These models are also different from numerical weather prediction models. These NWP models are initialized with observed data. The predictions for different time periods into the future are compared with the observations at those time periods in order to evaluate prediction skill. The multi-decadal climate models, however, are not started from such observed real world initial conditions. Only recently has it proposed to run climate models in this manner; the so-called “seamless prediction” approach – see the post on this
Seamless Prediction Systems by Hendrik Tennekes
Comments On The Article By Palmer et al. 2008 “Toward Seamless Prediction: Calibration of Climate Change Projections Using Seasonal Forecasts”
There is further discussion of what the multi-decadal climate models involve in my post
Are Multi-Decadal Global Climate Simulations Hypotheses? Have They Been Tested, and, If So, Have the Hypotheses As Represented By the Models, Been Falsified?
In this post, there is an interesting statement by one of the lead authors on the WG1 IPCC report (David A. Randall) in an 1997 Bulletin of the American Meteorological Society paper:
“Measurements, Models, and Hypotheses in the Atmospheric Sciences” by David A. Randall, and Bruce A. Wielicki.
The abstract of the paper states,
‘Measurements in atmospheric science sometimes determine universal functions, but more commonly data are collected in the form of case studies. Models are conceptual constructs that can be used to make predictions about the outcomes of measurements. Hypotheses can be expressed in terms of model results, and the best use of measurements is to falsify such hypotheses. Tuning of models should be avoided because it interferes with falsification. Comparison of models with data would be easier if the minimum data requirements for testing some types of models could be standardized.”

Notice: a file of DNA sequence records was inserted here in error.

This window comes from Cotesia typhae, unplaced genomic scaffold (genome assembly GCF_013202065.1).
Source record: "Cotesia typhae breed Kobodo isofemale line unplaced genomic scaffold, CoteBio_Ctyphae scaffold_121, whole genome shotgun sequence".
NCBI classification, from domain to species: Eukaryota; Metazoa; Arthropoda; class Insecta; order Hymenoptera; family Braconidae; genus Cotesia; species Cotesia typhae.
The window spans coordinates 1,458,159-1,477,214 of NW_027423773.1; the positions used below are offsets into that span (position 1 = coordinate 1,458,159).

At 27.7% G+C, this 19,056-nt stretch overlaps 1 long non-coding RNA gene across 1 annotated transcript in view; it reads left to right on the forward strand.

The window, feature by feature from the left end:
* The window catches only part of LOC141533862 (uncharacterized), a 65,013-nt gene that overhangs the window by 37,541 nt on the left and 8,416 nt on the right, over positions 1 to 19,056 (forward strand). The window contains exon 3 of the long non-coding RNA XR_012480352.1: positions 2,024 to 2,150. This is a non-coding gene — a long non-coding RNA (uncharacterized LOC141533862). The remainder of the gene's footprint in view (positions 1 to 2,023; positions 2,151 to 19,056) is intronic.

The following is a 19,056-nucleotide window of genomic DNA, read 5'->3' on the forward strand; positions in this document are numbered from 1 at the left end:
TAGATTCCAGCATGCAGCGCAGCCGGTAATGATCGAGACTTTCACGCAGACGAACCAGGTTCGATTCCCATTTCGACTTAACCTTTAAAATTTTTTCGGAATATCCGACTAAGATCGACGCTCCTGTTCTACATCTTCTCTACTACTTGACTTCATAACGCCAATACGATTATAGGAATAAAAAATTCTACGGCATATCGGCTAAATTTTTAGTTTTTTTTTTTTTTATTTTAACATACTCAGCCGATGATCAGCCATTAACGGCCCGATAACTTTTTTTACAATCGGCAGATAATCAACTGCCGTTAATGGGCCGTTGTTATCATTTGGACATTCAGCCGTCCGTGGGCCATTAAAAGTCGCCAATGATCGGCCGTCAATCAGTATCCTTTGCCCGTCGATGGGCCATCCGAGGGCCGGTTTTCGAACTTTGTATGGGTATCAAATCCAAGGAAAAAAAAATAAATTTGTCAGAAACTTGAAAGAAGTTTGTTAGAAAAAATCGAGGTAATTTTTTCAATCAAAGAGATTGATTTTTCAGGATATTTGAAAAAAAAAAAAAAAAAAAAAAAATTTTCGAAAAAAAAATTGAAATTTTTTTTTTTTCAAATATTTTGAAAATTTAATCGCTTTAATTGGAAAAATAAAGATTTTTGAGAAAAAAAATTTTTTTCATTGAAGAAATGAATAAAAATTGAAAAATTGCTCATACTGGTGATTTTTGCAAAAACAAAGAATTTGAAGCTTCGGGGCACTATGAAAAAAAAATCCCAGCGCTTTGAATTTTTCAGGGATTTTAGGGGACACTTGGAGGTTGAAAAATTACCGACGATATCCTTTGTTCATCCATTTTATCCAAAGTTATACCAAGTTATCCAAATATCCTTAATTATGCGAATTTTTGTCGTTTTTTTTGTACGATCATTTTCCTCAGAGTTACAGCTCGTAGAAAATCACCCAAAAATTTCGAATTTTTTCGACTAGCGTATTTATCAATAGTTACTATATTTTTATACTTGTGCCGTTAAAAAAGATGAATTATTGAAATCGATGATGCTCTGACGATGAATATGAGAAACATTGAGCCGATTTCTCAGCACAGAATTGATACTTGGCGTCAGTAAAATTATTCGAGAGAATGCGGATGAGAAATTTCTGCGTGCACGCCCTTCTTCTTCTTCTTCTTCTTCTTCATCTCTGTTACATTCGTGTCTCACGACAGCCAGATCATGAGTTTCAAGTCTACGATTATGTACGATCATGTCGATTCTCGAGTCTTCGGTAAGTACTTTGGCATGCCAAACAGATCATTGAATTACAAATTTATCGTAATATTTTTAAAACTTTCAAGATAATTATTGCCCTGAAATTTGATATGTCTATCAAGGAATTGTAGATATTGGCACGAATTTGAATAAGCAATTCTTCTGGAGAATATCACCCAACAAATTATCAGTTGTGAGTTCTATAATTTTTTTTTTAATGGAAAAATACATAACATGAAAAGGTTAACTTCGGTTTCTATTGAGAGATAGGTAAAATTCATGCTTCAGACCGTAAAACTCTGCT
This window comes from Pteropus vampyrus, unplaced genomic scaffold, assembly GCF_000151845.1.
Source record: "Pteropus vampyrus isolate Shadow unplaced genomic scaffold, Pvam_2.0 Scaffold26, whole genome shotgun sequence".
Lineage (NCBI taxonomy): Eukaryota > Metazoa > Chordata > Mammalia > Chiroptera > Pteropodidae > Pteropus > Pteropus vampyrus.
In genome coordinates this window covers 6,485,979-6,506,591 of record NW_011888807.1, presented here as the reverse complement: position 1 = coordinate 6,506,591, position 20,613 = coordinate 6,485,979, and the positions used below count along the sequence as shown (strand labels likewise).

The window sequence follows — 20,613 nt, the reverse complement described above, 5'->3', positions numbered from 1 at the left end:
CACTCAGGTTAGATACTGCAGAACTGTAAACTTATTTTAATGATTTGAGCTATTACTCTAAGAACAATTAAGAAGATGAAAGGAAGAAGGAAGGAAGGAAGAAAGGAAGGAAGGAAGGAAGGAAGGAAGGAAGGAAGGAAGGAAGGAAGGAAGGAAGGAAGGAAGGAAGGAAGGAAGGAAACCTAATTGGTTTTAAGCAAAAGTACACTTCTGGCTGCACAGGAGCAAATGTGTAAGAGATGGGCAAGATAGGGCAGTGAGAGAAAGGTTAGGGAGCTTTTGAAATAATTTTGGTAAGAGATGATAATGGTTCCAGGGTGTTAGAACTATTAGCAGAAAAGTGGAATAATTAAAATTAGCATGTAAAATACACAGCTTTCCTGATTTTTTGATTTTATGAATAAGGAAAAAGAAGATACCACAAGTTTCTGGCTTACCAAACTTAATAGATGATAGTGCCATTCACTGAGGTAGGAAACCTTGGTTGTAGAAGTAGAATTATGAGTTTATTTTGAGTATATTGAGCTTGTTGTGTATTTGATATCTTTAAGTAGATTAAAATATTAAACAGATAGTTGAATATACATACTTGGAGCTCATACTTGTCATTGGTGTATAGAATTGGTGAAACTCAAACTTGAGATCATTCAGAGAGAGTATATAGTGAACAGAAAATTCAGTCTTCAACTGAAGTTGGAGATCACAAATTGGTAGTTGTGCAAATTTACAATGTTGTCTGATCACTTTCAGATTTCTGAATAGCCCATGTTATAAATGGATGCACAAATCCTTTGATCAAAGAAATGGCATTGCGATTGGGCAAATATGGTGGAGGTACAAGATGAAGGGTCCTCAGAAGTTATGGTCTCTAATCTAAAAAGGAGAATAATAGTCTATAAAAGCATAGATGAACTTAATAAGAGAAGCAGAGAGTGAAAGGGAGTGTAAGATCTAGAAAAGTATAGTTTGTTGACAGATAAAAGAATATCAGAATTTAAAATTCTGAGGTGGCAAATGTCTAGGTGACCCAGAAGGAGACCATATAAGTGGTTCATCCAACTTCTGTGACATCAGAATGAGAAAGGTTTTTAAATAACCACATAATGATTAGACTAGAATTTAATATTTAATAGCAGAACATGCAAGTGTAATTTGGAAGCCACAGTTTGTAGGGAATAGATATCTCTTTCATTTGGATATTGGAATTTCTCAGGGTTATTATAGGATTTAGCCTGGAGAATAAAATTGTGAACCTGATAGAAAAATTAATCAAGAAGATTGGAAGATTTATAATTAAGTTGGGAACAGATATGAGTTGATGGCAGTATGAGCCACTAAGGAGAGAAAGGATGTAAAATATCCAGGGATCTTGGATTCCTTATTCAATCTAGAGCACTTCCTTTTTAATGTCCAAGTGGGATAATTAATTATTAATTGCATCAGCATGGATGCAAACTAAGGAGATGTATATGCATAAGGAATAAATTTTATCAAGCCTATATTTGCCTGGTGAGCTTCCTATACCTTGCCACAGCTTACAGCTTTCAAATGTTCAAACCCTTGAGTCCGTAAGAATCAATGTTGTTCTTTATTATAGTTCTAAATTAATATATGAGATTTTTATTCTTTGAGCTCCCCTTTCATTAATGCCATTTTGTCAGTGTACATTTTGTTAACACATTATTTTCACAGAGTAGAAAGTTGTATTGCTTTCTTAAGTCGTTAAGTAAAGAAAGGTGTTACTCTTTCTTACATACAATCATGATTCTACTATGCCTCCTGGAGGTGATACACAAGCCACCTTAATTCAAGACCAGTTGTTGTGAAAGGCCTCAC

Roy Spencer also has an post on this topic titled
The Missing Climate Model Projections
Among his insightful comments, he writes
“Where the IPCC has departed from science is that they have become advocates for one particular set of hypotheses, and have become militant fighters against all others.”
What this means is that multi-decadal climate model predictions are just hypotheses. They can only be falsified by comparison with observed data which, of course, will not be available until these decades have passed. Thus they are not only constructed with similar frameworks, but their predictive skill cannot yet even be tested.
Thus the real question regarding the climate models is how different are they in terms of what they really are – scientific hypotheses. A start to answering this question is i) by determining what climate forcings and feedbacks they leave out and ii) a comparison between each model of the specific details in (a) the fundamental physics part and (b) parameterizations of each physical, chemical and biological component of the models.
What is already known, of course, is that all of the climate models have similar formulations and only differ in the details of the numerical solution scheme, grid mesh used and of the parameterizations.